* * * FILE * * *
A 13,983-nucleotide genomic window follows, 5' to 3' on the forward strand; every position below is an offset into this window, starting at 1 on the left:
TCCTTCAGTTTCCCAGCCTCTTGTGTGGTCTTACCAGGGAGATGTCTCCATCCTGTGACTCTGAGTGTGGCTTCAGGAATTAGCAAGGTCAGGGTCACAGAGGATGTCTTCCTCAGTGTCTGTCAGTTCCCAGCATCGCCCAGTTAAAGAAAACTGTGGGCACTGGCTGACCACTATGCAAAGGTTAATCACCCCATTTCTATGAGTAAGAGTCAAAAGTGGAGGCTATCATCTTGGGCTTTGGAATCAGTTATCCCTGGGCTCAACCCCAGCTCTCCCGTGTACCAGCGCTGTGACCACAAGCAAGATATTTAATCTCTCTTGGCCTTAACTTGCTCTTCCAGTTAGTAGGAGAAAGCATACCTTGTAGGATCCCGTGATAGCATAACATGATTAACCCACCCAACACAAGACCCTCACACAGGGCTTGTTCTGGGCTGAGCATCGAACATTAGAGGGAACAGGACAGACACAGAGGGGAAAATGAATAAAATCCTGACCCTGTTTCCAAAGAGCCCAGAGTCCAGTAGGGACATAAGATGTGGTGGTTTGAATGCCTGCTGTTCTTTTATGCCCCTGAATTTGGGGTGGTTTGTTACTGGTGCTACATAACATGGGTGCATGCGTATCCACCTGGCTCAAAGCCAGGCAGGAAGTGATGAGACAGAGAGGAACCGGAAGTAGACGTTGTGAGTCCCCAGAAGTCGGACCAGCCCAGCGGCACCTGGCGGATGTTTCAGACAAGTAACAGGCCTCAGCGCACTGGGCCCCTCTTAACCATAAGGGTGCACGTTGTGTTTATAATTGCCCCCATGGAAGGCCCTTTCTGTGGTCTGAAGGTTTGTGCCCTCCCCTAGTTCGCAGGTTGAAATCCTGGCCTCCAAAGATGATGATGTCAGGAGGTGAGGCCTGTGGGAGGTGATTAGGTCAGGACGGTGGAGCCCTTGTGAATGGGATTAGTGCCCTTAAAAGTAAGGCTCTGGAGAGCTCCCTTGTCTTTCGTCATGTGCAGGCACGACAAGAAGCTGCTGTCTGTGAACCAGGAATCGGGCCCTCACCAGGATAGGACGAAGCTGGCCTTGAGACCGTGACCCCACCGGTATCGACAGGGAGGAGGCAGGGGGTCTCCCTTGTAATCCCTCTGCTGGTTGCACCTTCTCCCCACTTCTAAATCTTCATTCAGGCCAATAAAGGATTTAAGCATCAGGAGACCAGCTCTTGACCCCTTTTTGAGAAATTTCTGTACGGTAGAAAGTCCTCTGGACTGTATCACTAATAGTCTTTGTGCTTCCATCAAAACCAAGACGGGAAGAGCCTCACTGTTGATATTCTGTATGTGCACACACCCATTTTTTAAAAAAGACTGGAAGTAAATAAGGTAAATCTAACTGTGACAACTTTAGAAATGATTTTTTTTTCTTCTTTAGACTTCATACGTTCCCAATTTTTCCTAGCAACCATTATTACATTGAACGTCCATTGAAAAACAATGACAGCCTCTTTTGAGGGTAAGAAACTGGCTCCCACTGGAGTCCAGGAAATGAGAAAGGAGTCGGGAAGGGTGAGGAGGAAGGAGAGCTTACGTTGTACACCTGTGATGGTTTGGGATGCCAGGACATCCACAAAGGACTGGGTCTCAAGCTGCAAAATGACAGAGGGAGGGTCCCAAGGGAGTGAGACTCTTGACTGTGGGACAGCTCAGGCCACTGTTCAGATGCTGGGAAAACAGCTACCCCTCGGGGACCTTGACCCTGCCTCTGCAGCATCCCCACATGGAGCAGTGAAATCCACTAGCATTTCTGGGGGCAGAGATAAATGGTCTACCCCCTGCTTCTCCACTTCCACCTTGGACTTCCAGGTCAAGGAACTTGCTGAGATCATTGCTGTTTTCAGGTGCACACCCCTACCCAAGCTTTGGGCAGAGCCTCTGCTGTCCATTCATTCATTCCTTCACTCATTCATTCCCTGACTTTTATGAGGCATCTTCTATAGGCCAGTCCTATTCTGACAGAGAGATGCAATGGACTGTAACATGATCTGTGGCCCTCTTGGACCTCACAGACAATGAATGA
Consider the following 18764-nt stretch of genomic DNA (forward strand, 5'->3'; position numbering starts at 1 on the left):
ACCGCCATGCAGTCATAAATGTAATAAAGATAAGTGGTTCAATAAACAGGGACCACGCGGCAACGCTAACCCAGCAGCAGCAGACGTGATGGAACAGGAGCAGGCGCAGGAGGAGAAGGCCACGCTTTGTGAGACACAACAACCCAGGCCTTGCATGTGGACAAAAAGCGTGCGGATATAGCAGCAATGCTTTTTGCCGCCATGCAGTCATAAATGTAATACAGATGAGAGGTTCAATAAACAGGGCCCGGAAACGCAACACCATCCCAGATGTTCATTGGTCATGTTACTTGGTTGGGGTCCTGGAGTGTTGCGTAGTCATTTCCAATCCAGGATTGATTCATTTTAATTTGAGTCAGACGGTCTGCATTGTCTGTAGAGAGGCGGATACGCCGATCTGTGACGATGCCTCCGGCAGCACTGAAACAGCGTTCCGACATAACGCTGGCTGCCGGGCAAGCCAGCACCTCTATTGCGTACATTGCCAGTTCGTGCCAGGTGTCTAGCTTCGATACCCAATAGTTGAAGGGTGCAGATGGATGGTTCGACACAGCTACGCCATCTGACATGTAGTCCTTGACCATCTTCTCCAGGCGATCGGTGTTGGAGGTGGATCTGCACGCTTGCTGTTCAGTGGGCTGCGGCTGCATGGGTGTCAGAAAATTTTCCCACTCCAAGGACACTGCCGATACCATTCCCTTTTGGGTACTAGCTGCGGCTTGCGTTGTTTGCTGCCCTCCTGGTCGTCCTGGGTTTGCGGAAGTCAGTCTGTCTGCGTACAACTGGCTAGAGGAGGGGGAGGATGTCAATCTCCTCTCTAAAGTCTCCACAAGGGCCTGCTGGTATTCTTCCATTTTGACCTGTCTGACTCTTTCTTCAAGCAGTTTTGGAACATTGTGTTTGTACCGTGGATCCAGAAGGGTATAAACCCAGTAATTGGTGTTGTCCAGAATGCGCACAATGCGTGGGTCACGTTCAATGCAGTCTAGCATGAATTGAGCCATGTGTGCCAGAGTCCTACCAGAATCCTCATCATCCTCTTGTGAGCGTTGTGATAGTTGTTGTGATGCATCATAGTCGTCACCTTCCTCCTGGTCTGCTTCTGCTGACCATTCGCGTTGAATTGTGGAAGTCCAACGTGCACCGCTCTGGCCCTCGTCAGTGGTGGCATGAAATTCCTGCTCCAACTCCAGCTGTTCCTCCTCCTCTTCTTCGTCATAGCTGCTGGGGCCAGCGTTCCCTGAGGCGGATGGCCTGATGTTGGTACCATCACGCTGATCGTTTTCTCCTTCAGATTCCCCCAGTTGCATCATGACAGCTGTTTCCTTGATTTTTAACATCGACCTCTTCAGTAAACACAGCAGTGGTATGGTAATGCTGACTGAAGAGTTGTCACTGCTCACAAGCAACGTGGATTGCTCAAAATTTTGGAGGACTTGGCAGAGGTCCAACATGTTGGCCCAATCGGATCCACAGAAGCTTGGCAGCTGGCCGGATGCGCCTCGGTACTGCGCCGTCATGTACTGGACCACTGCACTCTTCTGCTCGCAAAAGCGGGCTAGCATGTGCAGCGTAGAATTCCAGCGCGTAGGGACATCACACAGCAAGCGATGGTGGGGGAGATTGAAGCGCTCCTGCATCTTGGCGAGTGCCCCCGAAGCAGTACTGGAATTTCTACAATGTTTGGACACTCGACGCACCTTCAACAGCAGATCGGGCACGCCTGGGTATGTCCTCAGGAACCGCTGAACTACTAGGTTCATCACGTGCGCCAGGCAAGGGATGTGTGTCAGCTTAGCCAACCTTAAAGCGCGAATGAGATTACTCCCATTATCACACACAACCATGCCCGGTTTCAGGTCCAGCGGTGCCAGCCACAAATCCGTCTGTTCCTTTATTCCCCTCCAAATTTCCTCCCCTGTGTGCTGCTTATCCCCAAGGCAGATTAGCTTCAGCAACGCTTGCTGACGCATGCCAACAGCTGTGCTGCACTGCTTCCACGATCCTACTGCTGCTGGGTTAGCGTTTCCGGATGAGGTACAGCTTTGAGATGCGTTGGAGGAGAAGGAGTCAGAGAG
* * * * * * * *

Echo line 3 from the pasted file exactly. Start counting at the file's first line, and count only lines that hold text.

Consider the following 18764-nt stretch of genomic DNA (forward strand, 5'->3'; position numbering starts at 1 on the left):